Kenyon College has taught you to perceive the world from different perspectives, and to come to reasonable, intelligent and empathetic conclusions about what you see and feel.
When I was 9 years old, I worked in a gas station owned by a Mr. “Bossy” Clay. To give you a time perspective, at this time, gas was 35 cents a gallon. Whenever you gave Bossy some mouth in response to his instructions, he would shake his head and gruffly admonish,“Boy, I been your age, you ain’t been mine.” It was funny then, a phrase we repeated often in jest and ridicule. But as time has passed, Bossy’s perception has become clearer to me. As you age, time gets shorter and becomes more present. Your experiences are condensed, and things that used to pass unnoticed have your full attention. Any game with a clock exemplifies this. Not one player is nervously glancing at it in the first quarter, but check them in the fourth. That clock is all they see. And time runs out no matter where you happen to be in the game.
Be aware of where you are in time and space, and mind how you experience and digest events, because: Things happen. Little things you repeat every day that slowly make you into yourself with every repetition, like practicing an instrument, or playing your favorite videogame, or having your morning coffee; big things that you choose, like getting married; big things you have absolutely no choice in, like health issues or natural disasters; things that you think are glorious, but they aren’t — like what you liked, that everyone liked, when you are at any age that a lot of people like the same things together, and y’all feel that your sheer numbers will make it significant, but it won’t (like the latest fad); and then there are earth-shaking things that will never happen again, but you don’t know it until it’s too late, like the last time you saw a close friend who then passes away. Things happen, and it’s just not possible to pick and choose a menu of experiences you would like to have from the arc of your life journey. Some of the most profound things that will happen to you won’t be your choice.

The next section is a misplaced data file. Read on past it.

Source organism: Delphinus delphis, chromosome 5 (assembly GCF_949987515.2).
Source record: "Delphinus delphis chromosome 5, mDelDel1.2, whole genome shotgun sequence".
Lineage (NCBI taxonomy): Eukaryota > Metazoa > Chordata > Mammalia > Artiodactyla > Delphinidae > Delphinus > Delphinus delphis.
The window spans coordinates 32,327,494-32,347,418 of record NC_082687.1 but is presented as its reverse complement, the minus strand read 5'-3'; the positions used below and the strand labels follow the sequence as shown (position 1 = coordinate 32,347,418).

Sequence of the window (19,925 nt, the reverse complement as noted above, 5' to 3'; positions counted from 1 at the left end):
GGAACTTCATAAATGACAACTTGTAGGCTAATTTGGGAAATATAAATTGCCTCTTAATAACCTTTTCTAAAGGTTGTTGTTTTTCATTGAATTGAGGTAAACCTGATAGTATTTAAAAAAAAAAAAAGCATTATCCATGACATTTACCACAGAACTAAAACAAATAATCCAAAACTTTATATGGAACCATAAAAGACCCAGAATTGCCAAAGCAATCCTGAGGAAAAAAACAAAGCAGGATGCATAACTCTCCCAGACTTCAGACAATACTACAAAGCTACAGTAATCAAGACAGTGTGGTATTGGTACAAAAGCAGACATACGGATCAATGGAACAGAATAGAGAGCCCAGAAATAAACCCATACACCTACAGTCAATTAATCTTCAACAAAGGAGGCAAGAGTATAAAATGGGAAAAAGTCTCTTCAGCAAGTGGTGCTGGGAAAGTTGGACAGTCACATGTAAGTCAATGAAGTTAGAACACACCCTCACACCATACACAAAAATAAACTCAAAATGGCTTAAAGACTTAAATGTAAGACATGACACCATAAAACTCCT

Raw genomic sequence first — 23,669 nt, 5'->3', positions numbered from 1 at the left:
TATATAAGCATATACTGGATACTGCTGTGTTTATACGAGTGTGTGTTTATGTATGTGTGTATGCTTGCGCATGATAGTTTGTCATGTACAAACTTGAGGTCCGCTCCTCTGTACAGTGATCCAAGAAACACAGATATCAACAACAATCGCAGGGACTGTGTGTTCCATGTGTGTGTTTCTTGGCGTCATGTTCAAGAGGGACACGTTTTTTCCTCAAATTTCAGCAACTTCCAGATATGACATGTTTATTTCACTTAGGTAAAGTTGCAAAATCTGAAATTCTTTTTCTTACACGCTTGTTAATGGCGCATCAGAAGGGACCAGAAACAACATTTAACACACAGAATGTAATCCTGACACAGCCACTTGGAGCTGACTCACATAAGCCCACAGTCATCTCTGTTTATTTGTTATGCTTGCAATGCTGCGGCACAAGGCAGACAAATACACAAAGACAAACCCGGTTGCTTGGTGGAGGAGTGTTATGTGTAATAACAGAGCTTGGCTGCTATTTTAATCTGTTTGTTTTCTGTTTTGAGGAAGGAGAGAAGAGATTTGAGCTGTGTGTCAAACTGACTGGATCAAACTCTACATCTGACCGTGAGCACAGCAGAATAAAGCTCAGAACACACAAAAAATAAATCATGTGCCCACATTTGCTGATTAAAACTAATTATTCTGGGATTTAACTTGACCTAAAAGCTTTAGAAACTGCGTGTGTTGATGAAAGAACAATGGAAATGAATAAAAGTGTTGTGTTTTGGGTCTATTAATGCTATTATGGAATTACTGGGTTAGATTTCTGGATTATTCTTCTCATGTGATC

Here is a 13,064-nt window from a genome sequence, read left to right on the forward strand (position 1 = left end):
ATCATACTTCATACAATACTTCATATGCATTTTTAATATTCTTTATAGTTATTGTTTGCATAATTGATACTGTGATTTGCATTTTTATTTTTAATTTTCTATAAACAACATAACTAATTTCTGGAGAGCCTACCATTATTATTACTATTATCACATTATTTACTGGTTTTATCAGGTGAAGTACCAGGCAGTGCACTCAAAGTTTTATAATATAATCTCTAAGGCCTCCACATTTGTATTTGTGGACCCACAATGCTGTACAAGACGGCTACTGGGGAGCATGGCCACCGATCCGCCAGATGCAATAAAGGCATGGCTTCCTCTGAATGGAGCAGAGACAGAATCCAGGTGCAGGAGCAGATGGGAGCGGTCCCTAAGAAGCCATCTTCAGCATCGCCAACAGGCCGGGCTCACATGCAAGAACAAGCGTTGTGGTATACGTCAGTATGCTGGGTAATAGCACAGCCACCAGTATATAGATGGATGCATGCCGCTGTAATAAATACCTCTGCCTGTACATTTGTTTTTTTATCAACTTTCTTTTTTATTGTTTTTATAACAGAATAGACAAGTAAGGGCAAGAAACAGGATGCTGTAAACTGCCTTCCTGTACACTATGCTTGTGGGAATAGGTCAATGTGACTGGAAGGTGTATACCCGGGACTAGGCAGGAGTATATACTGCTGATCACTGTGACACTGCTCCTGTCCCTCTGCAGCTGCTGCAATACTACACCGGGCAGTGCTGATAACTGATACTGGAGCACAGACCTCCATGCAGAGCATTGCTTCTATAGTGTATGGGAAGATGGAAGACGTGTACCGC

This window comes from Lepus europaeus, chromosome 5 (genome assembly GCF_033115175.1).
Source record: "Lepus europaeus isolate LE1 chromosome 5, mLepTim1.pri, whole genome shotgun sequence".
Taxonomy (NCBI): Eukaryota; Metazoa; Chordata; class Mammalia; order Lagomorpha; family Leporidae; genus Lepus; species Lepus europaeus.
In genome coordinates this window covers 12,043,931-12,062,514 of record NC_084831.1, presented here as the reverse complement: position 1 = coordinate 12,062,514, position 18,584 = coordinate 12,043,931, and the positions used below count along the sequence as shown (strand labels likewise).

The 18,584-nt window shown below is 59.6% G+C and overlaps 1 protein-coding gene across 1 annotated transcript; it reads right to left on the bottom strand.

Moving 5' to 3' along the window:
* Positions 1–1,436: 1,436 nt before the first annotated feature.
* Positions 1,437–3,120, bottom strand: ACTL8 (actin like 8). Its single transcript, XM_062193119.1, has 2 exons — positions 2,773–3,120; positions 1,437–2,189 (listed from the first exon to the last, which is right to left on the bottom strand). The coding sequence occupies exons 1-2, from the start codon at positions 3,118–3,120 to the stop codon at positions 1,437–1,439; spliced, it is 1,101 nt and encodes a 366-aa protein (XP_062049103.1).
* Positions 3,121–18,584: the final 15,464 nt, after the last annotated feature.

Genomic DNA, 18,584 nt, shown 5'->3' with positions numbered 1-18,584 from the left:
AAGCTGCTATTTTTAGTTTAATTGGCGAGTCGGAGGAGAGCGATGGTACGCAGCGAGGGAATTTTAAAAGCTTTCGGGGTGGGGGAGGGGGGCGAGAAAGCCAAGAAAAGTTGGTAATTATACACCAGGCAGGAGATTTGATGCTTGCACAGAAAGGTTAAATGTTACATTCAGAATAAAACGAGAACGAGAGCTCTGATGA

You see, though we all envision our future and work towards it, the present is all we can actually experience. And it is often pressurized, chaotic and overwhelming. In response, popular pastimes distract us from a terrifying reality: the future is always now. So I ask you: Please be present today for your friends and loved ones, and allow the presentness of today to develop into a daily presentness throughout your adulthood.
Graduates, you will hear that an education in human ideas is impractical, foolish and a waste of time and money. But I will submit to you that your relationship to the ideas and ideals that you have developed here at Kenyon over these years is the very thing that will deepen in meaning and enrich your lives as you mature. That relationship saves you from an all-consuming bitterness over left- or right-wing politics you were never taught to evaluate; from an innocuous future of binge consumerism, or a cultish enslavement to online cookie-cutter predators that surround you with a curated world, tailored to your endlessly devolving tastes because everywhere you look you only see yourself.